Wednesday, March 11, 2009

Center for the Intrepid: Rehabbing Warriors

Guest blogger: Tom Rancich, CEO of VRHabilis

Our Prime Directive at VRHabilis is to hire Disabled Vets. That’s the reason we’re in business. Which is all well and good – but it took a visit last week to the Center for the Intrepid in San Antonio to really give me a solid path forward.

Holy Mary mother of Gawd---what a place-----injured, burned, amputee and generally “hit bad folks” rebuilding their lives---and smiling---and looking forward to the rest of their lives without their legs or former faces or arms. Now I know they are not that happy all the time---but they are happy at least some of that time---and they are working with less than they had before. Talk about a humbling experience. The first person I meet is a bright-eyed handsome 24 year-old kid with burns all over his face and arms---bad burns---and he is like, “I am great Sir—and you?” and I have to admit that I probably failed at my half of the conversation. But they are still working at it—working at living.

It’s not that I can’t walk the walk! I’ve been injured in the line of duty too. In October of 1997 Red Lion 617 hit the water at about 160 knots---Hilliard, Woody and Voighter were killed---everyone was hurt--I had a fractured ribs, fractured lumbar vertebrae, fractured thoracic vertebrae, dislocated hip and multiple contusions BUT I did not know about the spine problems---nor did the Docs. So the next day---I am getting out of bed and putting on my pants---which I can’t get over my swollen ass----and the Doc comes by and says---back into bed---and I was like--If you are not willing to write me up (for disobeying an order) then don’t give me an order to get back in bed….it was critically important to me to show my Admiral that I was still in the fight but even more important---to show the world that Task Unit Enterprise was combat ready---not that the world would see----but –maybe—for the fear that we would be tested and fail if we did not get back on our guns. If you’re wondering how I rehabbed? Slow and steady---and I actually listened to the docs. Here’s an article about what happened.

Back to CFI---I went there to discuss employing “graduates” from CFTI and they were awe-inspiring. Here is something that you don't know--when they start warriors out on prosthetics they turn the feet backward ‘cause folks fall backward more often. This is how well thought out this place is---they have a virtual lab that puts the kids on a boat--so they have to adjust their weight on the new legs---they are in a harness but how cool is that? It’s a surfing wave like on cruise ships so guys can develop core strength while having fun. At CFTI, if something’s not quite right they adjust and send the guy for a walk around----and they do the thing with body sensors so they can computerize the body movements and then check for irregular gait--non-equilateral movement etc.---really high speed, which, of course, is how it should be but still verra verra cool!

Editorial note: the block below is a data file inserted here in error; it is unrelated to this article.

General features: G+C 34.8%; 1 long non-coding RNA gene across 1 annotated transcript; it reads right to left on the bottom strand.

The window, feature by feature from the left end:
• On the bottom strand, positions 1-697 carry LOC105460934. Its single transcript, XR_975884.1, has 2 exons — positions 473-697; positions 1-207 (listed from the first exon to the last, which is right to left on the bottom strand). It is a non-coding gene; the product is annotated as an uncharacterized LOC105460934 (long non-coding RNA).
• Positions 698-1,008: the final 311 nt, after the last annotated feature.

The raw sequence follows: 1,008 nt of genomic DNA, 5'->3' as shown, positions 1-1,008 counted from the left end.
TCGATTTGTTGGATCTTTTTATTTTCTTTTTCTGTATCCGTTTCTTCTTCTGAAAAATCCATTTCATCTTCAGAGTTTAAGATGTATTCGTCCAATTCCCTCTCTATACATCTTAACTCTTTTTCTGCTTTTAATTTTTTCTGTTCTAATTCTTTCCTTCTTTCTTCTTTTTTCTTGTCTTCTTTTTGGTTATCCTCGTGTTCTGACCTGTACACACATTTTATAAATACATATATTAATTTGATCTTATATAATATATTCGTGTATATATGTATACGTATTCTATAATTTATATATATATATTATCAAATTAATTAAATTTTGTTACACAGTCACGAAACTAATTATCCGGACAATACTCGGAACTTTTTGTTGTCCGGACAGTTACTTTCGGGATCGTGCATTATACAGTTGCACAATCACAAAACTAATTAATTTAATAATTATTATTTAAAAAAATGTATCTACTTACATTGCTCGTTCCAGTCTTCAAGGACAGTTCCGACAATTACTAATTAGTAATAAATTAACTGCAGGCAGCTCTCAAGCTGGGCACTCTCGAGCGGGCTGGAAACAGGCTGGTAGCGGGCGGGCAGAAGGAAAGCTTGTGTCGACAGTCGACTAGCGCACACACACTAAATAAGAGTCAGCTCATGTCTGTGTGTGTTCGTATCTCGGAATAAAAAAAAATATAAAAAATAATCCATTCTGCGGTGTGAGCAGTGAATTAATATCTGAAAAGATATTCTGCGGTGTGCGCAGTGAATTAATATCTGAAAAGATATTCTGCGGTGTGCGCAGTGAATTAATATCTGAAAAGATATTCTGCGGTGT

I was blown away at every turn---I was like, Well, that was well thought out. So anyway, it is an astounding facility manned by astounding folks helping the most astounding folks and I was honored to be able to make the visit.

I do not know where they get the courage----but they are the best of the boiling*. The lack of bitterness or self-pity was one of the most humbling parts of the visit---about 50% of the kids choose, if able, to stay in the service.

If Legends of the Fall is on your keeper shelf, you’ll recognize my reference. If not, hie thee to your nearest video store!
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Lt. Commander Thomas Rancich, US Navy SEAL (Ret.) is the co-founder of VRHabilis, a disabled veteran-owned small business that seeks to employ the highly trained and motivated veterans of the Iraq and Afghanistan wars for work in construction and related fields. Rancich and co-founder Elliott Adler are pioneering the concept of using adaptive technology to bridge the gap between industrial and medical technology. Their company contributes proceeds to two worthy causes: a fund for the development of adaptive technology that will allow disabled veterans to pursue their desired career path and the EOD Wounded Warrior Fund.